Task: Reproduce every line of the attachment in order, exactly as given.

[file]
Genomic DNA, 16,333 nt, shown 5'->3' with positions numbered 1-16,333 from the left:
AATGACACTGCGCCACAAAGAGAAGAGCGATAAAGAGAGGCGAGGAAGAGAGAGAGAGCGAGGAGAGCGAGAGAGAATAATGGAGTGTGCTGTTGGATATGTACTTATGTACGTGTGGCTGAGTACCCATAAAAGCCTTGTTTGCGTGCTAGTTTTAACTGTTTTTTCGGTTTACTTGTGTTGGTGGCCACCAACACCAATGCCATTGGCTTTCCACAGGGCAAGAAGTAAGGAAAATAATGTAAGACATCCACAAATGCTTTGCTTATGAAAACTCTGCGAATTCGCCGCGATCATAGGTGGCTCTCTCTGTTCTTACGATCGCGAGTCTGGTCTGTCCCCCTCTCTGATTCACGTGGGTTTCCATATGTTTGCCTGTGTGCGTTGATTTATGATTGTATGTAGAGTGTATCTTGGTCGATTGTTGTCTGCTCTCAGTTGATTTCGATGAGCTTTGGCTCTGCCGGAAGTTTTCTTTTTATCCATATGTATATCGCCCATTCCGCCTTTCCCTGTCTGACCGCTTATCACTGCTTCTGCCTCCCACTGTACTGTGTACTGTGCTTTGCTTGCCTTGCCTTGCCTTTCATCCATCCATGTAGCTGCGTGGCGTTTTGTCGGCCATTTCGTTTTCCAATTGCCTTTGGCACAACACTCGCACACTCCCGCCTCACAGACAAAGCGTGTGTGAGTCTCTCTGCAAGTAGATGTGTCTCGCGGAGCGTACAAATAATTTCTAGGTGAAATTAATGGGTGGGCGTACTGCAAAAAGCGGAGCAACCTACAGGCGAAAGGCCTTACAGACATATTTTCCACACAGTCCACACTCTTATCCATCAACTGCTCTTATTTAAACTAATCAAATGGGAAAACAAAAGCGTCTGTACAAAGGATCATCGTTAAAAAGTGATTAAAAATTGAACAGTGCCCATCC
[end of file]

Genomic DNA, 16,333 nt, shown 5'->3' with positions numbered 1-16,333 from the left:
AATGACACTGCGCCACAAAGAGAAGAGCGATAAAGAGAGGCGAGGAAGAGAGAGAGAGCGAGGAGAGCGAGAGAGAATAATGGAGTGTGCTGTTGGATATGTACTTATGTACGTGTGGCTGAGTACCCATAAAAGCCTTGTTTGCGTGCTAGTTTTAACTGTTTTTTCGGTTTACTTGTGTTGGTGGCCACCAACACCAATGCCATTGGCTTTCCACAGGGCAAGAAGTAAGGAAAATAATGTAAGACATCCACAAATGCTTTGCTTATGAAAACTCTGCGAATTCGCCGCGATCATAGGTGGCTCTCTCTGTTCTTACGATCGCGAGTCTGGTCTGTCCCCCTCTCTGATTCACGTGGGTTTCCATATGTTTGCCTGTGTGCGTTGATTTATGATTGTATGTAGAGTGTATCTTGGTCGATTGTTGTCTGCTCTCAGTTGATTTCGATGAGCTTTGGCTCTGCCGGAAGTTTTCTTTTTATCCATATGTATATCGCCCATTCCGCCTTTCCCTGTCTGACCGCTTATCACTGCTTCTGCCTCCCACTGTACTGTGTACTGTGCTTTGCTTGCCTTGCCTTGCCTTTCATCCATCCATGTAGCTGCGTGGCGTTTTGTCGGCCATTTCGTTTTCCAATTGCCTTTGGCACAACACTCGCACACTCCCGCCTCACAGACAAAGCGTGTGTGAGTCTCTCTGCAAGTAGATGTGTCTCGCGGAGCGTACAAATAATTTCTAGGTGAAATTAATGGGTGGGCGTACTGCAAAAAGCGGAGCAACCTACAGGCGAAAGGCCTTACAGACATATTTTCCACACAGTCCACACTCTTATCCATCAACTGCTCTTATTTAAACTAATCAAATGGGAAAACAAAAGCGTCTGTACAAAGGATCATCGTTAAAAAGTGATTAAAAATTGAACAGTGCCCATCC